This class will take a close look at comedy films from four decades, beginning with the advent of sound in the 1930s. Each class will feature one classic film, but any comedy from that decade is fair game for discussion.
The films are “A Night at the Opera” (1935), “The Philadelphia Story” (1940), “Some Like it Hot” (1959), and “The Graduate” (1967). These films are available online for a small fee, or on DVD from your library.
Viewing the films is suggested but not mandatory; we will view clips from each film during class. Also shown will be clips from “making of” documentaries.  Some Issues for discussion may include why some films are funny, what elements of filmmaking are at work, and how film comedy has changed over the decades.

This seminar-style course has limited enrollment to allow small group discussion.


MEMBER OF LIFELONG LEARNING COST $66
NONMEMBER COST $81

REGISTER


This course is offered with the generous support of the
Association for Continuing Education (ACE).

 

The Second Founding: Remaking the Constitution

(Remote)


Instructor(s)
 
Patrick Moore
Instructor of Lifelong Learning
Location: Online
Date: Wednesdays, October 7-November 11
Time: 1:30-3 p.m. EDT


The American Civil War and Reconstruction led to remaking the Constitution.  The 13th, 14th and 15th amendments freed the slaves, expanded citizenship and gave former male slaves the right to vote.  But
the 12 years that followed the defeat of the Confederacy also set in motion a backlash of racist ugliness – lynching, Jim Crow, the Klan – that still haunts our nation.  With Eric Foner’s Pulitzer Prize-winning book as a foundation, we will explore this crucial period.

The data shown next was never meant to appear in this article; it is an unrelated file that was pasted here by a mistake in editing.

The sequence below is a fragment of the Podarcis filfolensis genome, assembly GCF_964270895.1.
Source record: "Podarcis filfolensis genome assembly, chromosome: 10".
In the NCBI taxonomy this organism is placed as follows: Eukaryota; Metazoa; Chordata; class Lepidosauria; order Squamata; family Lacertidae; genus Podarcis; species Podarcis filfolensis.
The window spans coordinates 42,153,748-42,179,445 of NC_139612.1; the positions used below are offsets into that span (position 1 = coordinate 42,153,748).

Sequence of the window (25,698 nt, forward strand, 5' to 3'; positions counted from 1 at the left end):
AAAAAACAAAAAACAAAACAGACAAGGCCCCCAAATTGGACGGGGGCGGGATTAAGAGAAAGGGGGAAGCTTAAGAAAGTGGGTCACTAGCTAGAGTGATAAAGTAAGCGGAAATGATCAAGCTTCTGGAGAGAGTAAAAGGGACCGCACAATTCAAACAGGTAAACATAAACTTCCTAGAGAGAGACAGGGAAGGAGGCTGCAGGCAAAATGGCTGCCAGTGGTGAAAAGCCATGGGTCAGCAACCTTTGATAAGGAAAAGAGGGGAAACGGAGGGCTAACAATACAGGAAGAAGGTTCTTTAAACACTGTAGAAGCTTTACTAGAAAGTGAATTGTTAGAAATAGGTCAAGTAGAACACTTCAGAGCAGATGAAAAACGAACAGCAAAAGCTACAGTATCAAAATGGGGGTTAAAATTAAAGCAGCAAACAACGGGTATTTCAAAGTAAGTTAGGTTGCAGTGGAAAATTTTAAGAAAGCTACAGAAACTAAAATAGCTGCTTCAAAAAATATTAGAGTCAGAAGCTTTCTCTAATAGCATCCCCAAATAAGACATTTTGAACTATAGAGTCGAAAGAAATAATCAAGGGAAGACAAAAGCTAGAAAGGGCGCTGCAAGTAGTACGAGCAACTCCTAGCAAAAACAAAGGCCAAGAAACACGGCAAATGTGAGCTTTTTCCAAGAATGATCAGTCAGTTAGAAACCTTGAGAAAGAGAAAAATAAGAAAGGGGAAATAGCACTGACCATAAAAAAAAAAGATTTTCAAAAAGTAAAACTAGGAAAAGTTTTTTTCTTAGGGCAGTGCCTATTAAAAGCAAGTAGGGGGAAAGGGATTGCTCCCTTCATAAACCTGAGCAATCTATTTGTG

Required text: The Second Founding: How the Civil War and Reconstruction Remade the
Constitution, Eric Foner


This seminar-style course has limited enrollment to allow small group discussion.


MEMBER OF LIFELONG LEARNING COST $78
NONMEMBER COST $93

REGISTER


This course is offered with the generous support of
the Association for Continuing Education (ACE).

WINTER 2021


Courses offered with the generous support of the Association for Continuing Education
Course descriptions and registration information available on the Siegal Lifelong Learning Program website (case.edu/lifelonglearning).

WHICH WAY AMERICA, 2021
Joe Konen, Instructor
Wednesdays, January 6-27
10-11:30 a.m.

RUTH BADER GINSBERG: LANDMARK MAJORITY OPINIONS
Barbara Greenberg, Instructor
Tuesdays, January 12-February 2
10-11:30 a.m.

CROSSCURRENTS: BRONZE AGE AEGEAN CULTURES
Jim Lane, Instructor
Tuesdays, January 12-February 16
1-2:30 p.m.

BEOWULF
Paula Kalamaras, Instructor
Tuesdays, January 19-February 23
7-8:30 p.m.

THE PLAGUE, THE RENAISSANCE, AND THE REDISCOVERY OF ANTIQUITY
Patrick Moore, Instructor
Wednesdays, January 20-March 10
1-2:30 p.m.

COMPARATIVE MYTHOLOGY
Paula Kalamaras, Instructor
Thursdays, January 21-March 11
10-11:30 a.m.

BETWEEN THE WARS OR THE TWENTY YEAR ARMISTICE
Patrick Moore, Instructor
Thursdays, January 21-March 11
2:30-4 p.m.

THE AMERICAN LOCAL COMMUNITY AND ITS CHALLENGES
Earl Leiken, Instructor
Fridays, January 22-March 12
10-11:30 a.m.


CARAVAGGIO: THE BEGINNING OF MODERN ART
Charlene Mileti, Instructor
Mondays, January 25-March 15
10-11:30 a.m.

EIGHT LANDMARK CASES OF THE U.S. SUPREME COURT
Barbara Greenberg, Instructor
Mondays, January 25-March 15
1-2:30 p.m.

VINTAGE HITCHCOCK: THE BRITISH FILMS
Terry Meehan, Instructor
Wednesdays, February 3-24
7-8:30 p.m.

THE SPY WHO STAYED OUT IN THE COLD
Shelley Bloomfield, Instructor
Thursdays, February 4-March 11
1-2:30 p.m.

RUTH BADER GINSBERG: LANDMARK DISSENT OPINIONS
Barbara Greenberg, Instructor
Tuesdays, February 16-March 9
10-11:30 a.m.

IT CAN’T HAPPEN HERE: ANTI-FASCISM IN 20TH CENTURY LITERATURE
David Ackerman, Instructor
Tuesdays, March 23-May 11
10:30 a.m.-noon